Support the Struggling: How You Can Help Others

7 Ways to Give Support to People with Mental Health Concerns
Asking how someone is goes a long way when they're struggling

At some point, we all "get by with a little help from our friends." And at other times, we're the one supporting a friend in need. Having a strong social support system improves our mental health outcomes and our resiliency, or the ability to bounce back from stressful events.

"While 1 in 5 people will experience a diagnosable mental health condition in their lives, 5 out of 5 people will go through a challenging time that affects their mental health," says Mental Health America. "There are simple things that every person can say or do to help the people in their life who are struggling to get through the tough times."

Here are seven ways you can support people who are struggling, from Mental Health America's Mental Health Month #Tools2Thrive campaign.

7 Ways to Offer Support

1. Practice active listening

Active listening is different than just hearing what a person has to say. A good active listener puts everything aside and gives their complete attention to the person who is talking; asks open-ended questions to get more details about the topic that is being discussed (for example, “And how did that make you feel?”) and takes moments throughout the conversation to summarize what they’ve been told and make sure they are understanding clearly.

2. Ask what you can do

It can be tempting to assume what would be helpful to someone who is struggling, but it’s always better to ask them what they need from you. If you ask and get a response like, “nothing, I’m fine,” off­er up a few suggestions for things you would be willing to do (without being pushy). For instance, you could off­er to come sit with them and watch a movie, cook them a meal, or pick up a few things for them at the store.

3. Don’t compare

If a friend or loved one is going through a tough situation and they come to you for support, you might feel tempted to tell them about something that happened to you and how you were able to get through it. It’s OK to share about similar experiences, but be careful not to compare because it can make someone feel like their pain isn’t valid. For instance, if they are telling you about a breakup, don’t mention how you had a much harder divorce. Focus on what you did to cope with feelings of loss or loneliness.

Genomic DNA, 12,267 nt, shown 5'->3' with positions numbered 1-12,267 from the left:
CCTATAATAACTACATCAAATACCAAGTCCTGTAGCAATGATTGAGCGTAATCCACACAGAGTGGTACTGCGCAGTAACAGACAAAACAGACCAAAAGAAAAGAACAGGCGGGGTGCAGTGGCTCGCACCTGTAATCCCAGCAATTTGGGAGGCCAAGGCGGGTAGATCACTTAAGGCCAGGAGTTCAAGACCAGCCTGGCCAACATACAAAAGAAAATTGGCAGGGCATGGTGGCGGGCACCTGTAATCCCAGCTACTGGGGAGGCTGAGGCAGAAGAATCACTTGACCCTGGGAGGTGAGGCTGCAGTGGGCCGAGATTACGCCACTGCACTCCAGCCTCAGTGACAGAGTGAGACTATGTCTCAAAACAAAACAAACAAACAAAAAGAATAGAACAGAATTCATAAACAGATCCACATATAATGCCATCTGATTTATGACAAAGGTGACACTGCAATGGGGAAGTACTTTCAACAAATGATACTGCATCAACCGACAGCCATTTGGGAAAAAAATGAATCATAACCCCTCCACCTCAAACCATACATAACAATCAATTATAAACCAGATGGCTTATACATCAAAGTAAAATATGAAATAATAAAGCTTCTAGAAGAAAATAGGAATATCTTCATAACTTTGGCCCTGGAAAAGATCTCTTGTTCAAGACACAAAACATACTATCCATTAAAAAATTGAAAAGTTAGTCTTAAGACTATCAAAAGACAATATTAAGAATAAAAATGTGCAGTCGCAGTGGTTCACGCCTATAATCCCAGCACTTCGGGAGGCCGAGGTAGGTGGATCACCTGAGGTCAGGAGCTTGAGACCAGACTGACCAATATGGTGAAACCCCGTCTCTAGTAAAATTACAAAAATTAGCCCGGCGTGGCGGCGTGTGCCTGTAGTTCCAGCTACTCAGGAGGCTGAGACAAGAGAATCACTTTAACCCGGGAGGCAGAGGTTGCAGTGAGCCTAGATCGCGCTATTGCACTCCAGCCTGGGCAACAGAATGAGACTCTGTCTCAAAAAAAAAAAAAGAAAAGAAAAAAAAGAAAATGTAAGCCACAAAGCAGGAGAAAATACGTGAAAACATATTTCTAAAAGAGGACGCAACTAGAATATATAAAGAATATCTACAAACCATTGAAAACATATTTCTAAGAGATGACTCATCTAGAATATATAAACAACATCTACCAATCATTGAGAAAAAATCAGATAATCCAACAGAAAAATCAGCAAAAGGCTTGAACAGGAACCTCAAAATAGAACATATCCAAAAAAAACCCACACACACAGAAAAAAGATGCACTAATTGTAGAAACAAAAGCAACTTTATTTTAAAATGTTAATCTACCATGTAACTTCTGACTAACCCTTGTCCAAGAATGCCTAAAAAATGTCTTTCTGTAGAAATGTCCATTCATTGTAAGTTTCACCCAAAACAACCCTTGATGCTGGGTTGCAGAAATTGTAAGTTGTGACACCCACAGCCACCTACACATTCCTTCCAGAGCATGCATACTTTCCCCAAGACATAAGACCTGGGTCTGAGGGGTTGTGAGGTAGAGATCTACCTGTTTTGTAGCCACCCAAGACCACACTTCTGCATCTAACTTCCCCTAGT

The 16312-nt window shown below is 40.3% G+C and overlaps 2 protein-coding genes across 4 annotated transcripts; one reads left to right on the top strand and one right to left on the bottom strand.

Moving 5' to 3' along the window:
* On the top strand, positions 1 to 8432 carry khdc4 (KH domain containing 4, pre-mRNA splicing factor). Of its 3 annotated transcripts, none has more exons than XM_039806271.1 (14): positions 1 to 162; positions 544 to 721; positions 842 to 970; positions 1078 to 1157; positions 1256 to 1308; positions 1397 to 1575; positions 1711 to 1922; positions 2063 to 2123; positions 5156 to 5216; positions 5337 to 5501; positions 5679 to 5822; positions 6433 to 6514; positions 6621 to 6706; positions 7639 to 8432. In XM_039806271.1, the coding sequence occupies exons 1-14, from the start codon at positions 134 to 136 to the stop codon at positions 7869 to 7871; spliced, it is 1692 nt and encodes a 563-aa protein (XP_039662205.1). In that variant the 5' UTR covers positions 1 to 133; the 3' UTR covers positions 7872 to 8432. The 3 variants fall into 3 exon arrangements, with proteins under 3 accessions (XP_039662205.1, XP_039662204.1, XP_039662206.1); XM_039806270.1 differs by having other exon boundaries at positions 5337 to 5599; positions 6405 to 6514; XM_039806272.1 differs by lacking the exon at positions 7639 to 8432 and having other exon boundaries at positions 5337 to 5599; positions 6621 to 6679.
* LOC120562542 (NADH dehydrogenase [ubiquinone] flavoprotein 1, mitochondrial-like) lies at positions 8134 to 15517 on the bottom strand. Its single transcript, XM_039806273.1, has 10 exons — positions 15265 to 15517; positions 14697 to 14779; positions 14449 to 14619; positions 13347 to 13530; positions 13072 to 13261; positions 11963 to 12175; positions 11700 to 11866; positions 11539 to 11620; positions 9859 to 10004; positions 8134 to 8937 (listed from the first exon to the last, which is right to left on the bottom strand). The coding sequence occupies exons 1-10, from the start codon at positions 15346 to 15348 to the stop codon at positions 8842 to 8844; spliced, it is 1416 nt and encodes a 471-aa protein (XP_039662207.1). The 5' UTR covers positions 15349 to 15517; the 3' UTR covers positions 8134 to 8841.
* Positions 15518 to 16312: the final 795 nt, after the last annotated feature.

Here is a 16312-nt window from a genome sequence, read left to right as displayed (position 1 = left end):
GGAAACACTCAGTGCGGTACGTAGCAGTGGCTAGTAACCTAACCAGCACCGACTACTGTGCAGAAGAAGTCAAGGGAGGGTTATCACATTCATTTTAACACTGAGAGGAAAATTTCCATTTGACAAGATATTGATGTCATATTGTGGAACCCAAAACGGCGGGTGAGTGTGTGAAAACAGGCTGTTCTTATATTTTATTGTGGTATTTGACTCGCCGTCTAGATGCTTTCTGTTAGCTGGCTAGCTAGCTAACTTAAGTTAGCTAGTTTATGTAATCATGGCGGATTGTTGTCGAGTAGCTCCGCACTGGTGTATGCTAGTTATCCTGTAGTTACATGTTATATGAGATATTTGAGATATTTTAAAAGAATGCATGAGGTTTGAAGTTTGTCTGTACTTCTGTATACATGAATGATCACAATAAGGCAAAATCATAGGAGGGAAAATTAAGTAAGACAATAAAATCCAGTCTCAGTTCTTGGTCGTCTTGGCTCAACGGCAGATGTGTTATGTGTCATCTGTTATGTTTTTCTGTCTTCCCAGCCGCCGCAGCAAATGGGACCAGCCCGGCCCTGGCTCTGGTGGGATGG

4. Keep your word

If you have offered your support to someone and told them you would do something, keep your word. When a person is struggling, the last thing they need is to feel abandoned by someone else. If you absolutely can’t honor your promise, make a sincere apology and find another time that you can do what you said you would.

5. Don’t judge

To be truly supportive of someone, you need to put your personal opinions and biases aside. They may be struggling because of a mistake that they made, or you may think that they are overreacting, but you will never know what it is truly like to be that person in this moment, and criticism is not helpful to their recovery.

6. Offer to join them

When someone is going through a time of sadness or uncertainty, their emotions can take over and leave them feeling paralyzed and unable to take care of life’s obligations. Offering to go with someone to help them take care of responsibilities like walking the dog, going to the grocery store, attending doctor appointments, or picking up the dry cleaning can help them feel a sense of accomplishment and lift their spirits.

7. Know when more serious help is needed

Sometimes the support that you can off­er won’t be enough. If you notice that your friend or loved one continues to struggle after weeks or months, they may be showing signs of a mental health condition and likely need professional help. Don’t be afraid to encourage them to seek help from a mental health professional and off­er to help them find a provider if needed.

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